In the early 1970’s, O’Keefe began to lose her eyesight from macular degeneration, but her passion for her art and her artistic vision never wavered. She continued to produce art with the help of assistants, and also wrote her autobiography, Georgia O’Keeffe, which became a best-seller.

O’Keeffe received many awards throughout her lifetime for her dedication and contribution to the world of abstract art. In 1977 she received the Medal of Freedom from President Gerald Ford, and the National Medal of Arts in 1985.

In the Spring of 1986, O’Keeffe died at her home in Santa Fe, New Mexico. Eleven years later,  the Georgia O’Keeffe Museum in Santa Fe was built in her honor. There, her memory lives on with 140 oil paintings, nearly 700 drawings and hundreds of additional works dating from 1901 to 1984.

Although O’Keeffe and her work broke ground for female artists around the world, she never identified herself as a “woman artist” or as a feminist. She wanted to be known only as “an artist”, an individual drawn to her craft by something within her that could not be held back or held down. She lived her life just as she wanted, with a unique passion, vision and boldness. Her work, like the woman herself, is empowered, unmistakable, and utterly unforgettable.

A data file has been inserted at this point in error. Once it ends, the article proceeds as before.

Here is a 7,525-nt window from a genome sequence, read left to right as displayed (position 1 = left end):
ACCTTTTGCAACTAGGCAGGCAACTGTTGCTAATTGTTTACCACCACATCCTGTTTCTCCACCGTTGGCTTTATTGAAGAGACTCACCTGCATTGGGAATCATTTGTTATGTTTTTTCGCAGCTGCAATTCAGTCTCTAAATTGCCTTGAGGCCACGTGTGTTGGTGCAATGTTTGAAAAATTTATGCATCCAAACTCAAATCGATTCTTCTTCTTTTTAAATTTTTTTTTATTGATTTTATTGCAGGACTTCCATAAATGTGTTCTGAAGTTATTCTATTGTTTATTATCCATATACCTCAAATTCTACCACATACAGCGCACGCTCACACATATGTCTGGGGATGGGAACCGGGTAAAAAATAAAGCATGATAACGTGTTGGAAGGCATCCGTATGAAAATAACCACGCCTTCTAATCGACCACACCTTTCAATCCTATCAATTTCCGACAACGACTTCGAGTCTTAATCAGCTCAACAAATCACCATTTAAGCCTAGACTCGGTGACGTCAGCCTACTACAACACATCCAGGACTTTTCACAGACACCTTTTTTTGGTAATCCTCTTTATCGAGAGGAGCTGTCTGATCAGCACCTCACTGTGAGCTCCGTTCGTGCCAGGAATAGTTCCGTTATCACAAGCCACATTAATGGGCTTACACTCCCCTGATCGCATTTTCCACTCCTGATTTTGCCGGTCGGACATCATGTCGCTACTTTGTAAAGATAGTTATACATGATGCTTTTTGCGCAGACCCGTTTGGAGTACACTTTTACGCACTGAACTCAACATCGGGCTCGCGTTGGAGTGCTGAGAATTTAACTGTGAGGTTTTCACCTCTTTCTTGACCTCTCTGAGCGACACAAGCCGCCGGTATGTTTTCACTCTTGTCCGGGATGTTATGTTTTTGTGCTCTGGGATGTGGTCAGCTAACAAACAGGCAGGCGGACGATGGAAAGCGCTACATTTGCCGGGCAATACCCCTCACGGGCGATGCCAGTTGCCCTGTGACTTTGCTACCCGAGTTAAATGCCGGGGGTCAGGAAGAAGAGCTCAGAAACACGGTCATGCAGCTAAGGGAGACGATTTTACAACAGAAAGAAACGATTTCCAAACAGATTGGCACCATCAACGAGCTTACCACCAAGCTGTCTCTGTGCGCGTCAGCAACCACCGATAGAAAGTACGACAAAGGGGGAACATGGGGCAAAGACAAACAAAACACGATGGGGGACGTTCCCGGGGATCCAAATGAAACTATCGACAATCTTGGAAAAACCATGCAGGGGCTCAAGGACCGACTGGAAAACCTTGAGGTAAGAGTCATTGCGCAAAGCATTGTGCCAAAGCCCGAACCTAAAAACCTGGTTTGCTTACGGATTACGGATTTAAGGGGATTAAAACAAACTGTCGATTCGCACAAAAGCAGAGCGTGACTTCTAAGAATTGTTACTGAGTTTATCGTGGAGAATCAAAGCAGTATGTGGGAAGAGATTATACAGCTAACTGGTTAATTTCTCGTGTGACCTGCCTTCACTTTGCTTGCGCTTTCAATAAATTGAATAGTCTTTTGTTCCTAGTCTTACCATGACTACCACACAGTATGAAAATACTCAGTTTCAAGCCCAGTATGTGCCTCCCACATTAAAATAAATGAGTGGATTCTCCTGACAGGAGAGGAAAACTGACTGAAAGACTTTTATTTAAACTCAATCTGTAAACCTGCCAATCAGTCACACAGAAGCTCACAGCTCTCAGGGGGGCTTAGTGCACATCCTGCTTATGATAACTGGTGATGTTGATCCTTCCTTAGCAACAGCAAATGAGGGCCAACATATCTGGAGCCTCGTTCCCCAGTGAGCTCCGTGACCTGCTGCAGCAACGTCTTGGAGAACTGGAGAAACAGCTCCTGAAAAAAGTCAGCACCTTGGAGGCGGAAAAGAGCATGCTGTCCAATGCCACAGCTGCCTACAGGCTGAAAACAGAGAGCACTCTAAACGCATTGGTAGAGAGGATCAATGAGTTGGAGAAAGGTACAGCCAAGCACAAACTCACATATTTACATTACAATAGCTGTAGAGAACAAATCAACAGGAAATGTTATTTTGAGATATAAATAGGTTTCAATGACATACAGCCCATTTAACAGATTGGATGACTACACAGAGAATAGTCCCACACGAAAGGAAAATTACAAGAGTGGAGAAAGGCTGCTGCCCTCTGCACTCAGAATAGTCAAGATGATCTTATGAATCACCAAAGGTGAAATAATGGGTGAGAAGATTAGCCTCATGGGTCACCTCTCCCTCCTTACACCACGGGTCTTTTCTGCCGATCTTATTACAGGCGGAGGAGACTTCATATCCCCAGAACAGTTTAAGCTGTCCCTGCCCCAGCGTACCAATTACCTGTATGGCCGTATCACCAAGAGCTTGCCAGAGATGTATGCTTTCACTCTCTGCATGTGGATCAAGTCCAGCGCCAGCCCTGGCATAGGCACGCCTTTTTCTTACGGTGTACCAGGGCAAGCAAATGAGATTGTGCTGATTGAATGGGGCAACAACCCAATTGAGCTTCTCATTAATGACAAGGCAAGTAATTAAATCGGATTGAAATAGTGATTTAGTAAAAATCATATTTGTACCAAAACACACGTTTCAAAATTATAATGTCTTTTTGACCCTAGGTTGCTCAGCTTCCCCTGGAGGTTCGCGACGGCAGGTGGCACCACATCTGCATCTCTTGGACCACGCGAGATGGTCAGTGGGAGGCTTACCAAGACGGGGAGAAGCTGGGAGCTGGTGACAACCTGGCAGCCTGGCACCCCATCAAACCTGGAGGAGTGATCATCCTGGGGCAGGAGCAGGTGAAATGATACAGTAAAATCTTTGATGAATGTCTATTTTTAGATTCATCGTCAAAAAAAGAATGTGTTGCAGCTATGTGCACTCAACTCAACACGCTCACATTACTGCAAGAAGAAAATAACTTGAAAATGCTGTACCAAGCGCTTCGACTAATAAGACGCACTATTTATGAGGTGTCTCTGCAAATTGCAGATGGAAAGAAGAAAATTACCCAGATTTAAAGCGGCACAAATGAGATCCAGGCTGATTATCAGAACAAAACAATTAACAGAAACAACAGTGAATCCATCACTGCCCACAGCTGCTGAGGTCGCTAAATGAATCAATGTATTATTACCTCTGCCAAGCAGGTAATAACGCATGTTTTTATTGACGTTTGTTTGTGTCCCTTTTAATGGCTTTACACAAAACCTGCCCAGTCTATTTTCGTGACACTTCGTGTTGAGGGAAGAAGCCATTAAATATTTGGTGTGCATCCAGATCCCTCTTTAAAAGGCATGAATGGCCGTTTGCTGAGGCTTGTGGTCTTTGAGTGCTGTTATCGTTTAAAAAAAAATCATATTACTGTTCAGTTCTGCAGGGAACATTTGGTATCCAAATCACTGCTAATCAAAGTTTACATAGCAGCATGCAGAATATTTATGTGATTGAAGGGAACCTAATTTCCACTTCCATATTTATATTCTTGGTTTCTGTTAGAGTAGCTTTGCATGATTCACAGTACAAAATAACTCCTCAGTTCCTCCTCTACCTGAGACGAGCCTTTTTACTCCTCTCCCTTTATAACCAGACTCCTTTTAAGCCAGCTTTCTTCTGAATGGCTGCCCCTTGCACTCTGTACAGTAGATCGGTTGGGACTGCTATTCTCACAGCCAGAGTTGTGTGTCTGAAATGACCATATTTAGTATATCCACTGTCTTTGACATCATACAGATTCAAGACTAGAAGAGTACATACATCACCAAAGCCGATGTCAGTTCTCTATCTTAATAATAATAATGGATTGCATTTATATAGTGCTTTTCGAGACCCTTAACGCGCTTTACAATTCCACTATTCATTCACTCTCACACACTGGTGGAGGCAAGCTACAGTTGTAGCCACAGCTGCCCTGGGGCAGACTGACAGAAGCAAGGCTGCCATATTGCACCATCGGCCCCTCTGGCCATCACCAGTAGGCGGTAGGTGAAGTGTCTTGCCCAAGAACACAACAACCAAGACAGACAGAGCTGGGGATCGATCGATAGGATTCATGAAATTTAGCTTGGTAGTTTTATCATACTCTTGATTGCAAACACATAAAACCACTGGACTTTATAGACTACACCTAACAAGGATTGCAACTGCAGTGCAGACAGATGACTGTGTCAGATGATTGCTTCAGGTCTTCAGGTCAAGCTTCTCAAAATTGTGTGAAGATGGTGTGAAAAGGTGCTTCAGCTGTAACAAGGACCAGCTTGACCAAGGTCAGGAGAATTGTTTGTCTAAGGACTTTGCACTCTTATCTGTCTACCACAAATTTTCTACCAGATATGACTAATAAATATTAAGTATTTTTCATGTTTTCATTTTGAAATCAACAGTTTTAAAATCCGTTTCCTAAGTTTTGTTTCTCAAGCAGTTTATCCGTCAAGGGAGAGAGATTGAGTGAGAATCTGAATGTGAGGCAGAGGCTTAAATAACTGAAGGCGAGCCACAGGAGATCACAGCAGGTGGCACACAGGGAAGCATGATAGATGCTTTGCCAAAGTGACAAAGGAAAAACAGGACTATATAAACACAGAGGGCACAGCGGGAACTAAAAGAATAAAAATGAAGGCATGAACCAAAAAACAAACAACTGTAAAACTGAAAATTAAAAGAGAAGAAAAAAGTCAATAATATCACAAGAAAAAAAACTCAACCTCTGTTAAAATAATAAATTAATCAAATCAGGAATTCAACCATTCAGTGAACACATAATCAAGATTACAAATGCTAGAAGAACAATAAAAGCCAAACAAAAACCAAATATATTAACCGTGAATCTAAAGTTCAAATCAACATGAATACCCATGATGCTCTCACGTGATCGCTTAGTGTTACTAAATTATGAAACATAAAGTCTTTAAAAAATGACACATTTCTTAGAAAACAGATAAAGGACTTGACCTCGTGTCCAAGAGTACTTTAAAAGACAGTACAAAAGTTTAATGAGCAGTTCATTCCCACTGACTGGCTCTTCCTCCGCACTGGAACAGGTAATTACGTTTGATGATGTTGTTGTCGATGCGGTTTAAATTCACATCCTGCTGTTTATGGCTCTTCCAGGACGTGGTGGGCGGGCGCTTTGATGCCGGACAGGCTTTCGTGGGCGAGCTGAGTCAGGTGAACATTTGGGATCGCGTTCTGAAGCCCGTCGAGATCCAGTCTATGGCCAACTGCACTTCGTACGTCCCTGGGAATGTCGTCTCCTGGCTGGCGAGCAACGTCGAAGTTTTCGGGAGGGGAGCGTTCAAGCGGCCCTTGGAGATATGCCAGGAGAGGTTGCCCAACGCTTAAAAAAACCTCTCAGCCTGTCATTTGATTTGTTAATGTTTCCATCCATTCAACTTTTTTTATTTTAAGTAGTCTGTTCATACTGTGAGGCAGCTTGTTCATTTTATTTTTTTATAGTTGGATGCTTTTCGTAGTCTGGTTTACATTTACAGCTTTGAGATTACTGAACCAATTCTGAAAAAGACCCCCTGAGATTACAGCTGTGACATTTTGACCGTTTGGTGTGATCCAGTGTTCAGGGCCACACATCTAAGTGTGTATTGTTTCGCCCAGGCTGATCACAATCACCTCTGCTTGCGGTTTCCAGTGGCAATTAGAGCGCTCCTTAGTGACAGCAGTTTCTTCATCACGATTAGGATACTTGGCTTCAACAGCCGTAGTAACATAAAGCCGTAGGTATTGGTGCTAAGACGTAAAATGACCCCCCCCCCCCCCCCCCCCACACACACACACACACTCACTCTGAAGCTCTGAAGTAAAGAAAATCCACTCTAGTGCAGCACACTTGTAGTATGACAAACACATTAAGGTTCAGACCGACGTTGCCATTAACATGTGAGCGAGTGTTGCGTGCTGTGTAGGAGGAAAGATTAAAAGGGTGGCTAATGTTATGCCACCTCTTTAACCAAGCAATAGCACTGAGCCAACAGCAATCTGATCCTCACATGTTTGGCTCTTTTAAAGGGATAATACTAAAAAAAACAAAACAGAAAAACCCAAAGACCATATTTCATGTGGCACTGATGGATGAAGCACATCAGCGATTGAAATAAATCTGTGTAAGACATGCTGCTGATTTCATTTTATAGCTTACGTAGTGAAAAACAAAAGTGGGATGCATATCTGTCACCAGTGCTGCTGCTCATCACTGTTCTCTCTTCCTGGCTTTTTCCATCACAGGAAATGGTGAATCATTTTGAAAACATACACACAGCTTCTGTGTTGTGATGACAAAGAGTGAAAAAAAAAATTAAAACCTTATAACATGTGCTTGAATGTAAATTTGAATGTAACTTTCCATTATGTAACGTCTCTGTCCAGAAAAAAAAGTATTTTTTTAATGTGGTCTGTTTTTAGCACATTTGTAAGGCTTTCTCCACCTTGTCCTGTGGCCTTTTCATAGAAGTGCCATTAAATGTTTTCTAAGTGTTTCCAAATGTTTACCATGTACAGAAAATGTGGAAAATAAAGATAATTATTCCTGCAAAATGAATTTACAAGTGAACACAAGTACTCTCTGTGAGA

To learn more about the Georgia O’Keeffe Museum, click here.

Joan of Arc – Maid, Mystic, Heretic, Saint

joan of arc astride a horse in battle
(Encyclopedia Britanica)

What possessed, Joan of Arc, a normal, 15th century teenaged girl from a modest village, to travel for 11 days to tell the dauphin of France she needed to lead an an army to Orléans to save the country from English power?

What possessed the dauphin to grant her request, against the advice of his councilors and generals?

When I reacquainted myself with the story of Joan of Arc for this blog post, a thought kept popping into my mind: What would happen if a common girl today went to the leader of her country and claimed that God commanded only she could save her country from its enemies? The leader would probably laugh at her and then have her committed. She would not be taken seriously.

At all.

So what made the dauphin and military leaders of the time, follow the advice of this young, country peasant?

#1) Her piety.